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Stuck Behind The Wheel: Toll Roads and Carpool Lanes Still On The Table

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Ryan E. Poppe
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This week our Texas Public Radio series “Stuck Behind The Wheel” is looking at how out growing population is affecting traffic congestion. Today we tackle the controversial issue of toll roads. San Antonio is the biggest city in Texas without toll roads or carpool lanes, but that may be about to change.

If you want to know why San Antonio has said no to tolls so far, you start by talking to Terri Hall. She began rallying citizens more than a decade ago to fight a toll project on a congested stretch of Highway 281 between Loop 1604 and the Comal County line. 

“All six lanes that you drive on today were going to be converted to toll lanes, so obviously there was a big backlash to that,” says Hall.

Her group—now called Texans for Toll-Free Highways, filed a federal lawsuit to block that project. It’s no longer slated for tolls. But Hall has watched toll roads pop up in places like Dallas and Houston in recent years. 

“To open that Pandora’s Box in San Antonio, when we’ve already seen this kind of failure of this kind of social experiment, if you will,” says Hall. “We should not be spending billions of dollars on this kid of infrastructure that doesn’t work.” 

Commuters from Austin’s suburbs have been living with toll roads for years now. Liena Garcia commutes from Leander. “I live about 45 minutes away from where I work,” Garcia says. “Without the toll, that’s about an hour.” Garcia says she’s saved time, but money is another story. She says she has spent about $80 a month on toll fees, but she’s at the TxTag customer service center in North Austin, trying to sort out the $4,000 in fees and fines she owes because bills were sent to an old address.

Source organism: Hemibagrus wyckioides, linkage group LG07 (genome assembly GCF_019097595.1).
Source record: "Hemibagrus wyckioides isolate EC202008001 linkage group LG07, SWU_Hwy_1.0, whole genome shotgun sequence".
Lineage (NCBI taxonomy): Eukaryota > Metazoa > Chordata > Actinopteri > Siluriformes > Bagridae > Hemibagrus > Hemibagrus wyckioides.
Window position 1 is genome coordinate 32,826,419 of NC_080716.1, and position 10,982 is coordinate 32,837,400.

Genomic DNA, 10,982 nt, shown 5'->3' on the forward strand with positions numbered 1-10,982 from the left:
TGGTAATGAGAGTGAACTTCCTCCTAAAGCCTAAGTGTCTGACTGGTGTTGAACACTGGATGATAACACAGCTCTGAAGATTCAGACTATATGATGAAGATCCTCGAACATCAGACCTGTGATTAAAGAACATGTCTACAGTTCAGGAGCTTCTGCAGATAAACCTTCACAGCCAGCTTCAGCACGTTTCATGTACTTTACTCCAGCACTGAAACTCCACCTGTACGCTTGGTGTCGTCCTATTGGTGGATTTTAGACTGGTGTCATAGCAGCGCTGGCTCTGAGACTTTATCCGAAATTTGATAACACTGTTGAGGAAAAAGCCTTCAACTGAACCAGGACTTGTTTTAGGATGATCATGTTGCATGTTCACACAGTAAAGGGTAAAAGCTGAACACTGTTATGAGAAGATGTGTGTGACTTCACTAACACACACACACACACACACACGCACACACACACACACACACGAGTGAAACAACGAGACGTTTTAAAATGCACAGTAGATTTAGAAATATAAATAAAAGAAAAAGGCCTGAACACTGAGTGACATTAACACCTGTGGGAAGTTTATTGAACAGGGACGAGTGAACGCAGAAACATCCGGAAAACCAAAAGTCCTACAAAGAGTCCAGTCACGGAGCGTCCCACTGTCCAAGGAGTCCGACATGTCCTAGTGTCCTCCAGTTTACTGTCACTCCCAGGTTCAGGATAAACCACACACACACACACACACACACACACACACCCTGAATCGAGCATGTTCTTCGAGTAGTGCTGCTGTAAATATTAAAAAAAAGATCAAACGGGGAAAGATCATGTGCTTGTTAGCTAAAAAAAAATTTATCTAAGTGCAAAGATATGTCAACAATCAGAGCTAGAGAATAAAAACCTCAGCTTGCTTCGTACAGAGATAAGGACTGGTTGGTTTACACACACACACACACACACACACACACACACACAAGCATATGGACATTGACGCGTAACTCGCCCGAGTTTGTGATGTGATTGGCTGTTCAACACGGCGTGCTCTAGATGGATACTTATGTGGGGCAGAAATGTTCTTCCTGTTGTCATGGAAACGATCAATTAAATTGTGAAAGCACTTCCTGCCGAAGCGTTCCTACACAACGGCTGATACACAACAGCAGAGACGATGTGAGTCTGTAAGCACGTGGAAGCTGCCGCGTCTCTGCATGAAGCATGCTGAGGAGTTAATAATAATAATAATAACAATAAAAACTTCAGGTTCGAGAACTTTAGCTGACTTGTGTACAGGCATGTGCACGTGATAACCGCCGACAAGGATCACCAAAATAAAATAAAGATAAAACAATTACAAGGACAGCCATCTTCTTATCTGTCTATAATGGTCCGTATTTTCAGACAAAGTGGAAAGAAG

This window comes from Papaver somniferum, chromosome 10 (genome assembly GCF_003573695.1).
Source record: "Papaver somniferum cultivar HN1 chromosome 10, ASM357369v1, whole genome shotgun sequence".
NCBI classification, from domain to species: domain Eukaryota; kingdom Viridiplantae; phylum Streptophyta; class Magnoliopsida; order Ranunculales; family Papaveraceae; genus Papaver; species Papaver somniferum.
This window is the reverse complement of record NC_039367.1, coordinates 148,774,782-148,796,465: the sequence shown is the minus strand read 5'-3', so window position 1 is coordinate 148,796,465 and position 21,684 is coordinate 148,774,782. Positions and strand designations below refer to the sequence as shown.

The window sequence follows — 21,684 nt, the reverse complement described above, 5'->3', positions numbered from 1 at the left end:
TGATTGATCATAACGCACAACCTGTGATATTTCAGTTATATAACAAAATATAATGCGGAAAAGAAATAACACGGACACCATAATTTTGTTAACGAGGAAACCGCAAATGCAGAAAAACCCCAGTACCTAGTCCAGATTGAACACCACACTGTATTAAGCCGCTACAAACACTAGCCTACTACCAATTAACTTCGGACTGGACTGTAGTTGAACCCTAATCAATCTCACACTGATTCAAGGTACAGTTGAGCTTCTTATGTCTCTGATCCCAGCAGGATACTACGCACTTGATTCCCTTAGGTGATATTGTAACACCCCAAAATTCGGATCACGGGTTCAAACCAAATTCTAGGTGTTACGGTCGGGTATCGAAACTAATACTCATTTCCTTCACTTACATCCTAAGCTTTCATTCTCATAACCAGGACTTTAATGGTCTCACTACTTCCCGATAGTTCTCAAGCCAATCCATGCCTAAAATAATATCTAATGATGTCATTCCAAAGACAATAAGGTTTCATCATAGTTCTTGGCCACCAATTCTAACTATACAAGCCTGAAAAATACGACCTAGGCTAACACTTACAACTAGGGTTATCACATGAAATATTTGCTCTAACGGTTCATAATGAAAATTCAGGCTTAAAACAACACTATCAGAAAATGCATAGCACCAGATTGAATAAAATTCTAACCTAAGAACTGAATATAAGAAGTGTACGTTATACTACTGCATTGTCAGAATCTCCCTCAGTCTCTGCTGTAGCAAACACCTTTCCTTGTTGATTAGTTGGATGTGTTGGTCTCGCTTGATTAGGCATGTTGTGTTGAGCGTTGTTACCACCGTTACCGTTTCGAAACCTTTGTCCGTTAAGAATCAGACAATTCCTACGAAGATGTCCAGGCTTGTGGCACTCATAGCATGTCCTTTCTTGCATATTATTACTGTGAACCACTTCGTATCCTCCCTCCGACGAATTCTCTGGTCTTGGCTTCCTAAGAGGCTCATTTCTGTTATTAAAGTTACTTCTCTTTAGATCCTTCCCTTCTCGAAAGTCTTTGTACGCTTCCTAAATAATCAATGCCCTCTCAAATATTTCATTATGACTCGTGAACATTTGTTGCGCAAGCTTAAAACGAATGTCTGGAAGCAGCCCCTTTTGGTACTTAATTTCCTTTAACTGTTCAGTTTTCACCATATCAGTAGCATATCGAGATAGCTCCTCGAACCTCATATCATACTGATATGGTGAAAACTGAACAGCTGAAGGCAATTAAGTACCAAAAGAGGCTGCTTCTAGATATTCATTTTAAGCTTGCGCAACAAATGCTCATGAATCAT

“Right now, it’s costing a lot,” Garcia says. “So, I mean, we like the roads. They’ve been very helpful towards traveling for work, but if there would be little more communication of what’s going on with the customers, I think that would be great.” 

Austinite Bryan Lopez regularly drives on the State Highway 130 toll road stretching down to Seguin. “Oh yeah, all the time, just to avoid Downtown traffic,” says Lopez. “It’s better than driving through 35, I can tell you that. It’s way faster. I mean, it kills an hour or two.” 

Last year, the private company operating part of that road filed for bankruptcy—leaving taxpayers on the hook for its losses on the underutilized thoroughfare. A few months ago, Austin opened toll lanes on busy Mopac Freeway, with 'congestion tolling,' where fees vary based on traffic levels. Lopez says the project took forever to build, but the toll lanes don’t bother him otherwise.   

"They’re more of a convenience than inconvenience," says Lopez. "So, I really would recommend for San Antonio to actually expand a little bit more on the toll roads." 

Sid Martinez is director of the Alamo Area Metropolitan Planning Organization, which manages federal transportation funding around San Antonio.  

“I don’t think that we can escape the tolling issue forever,” says Martinez. “I do think that we’ll eventually see a toll facility here in San Antonio, probably sooner rather than later.”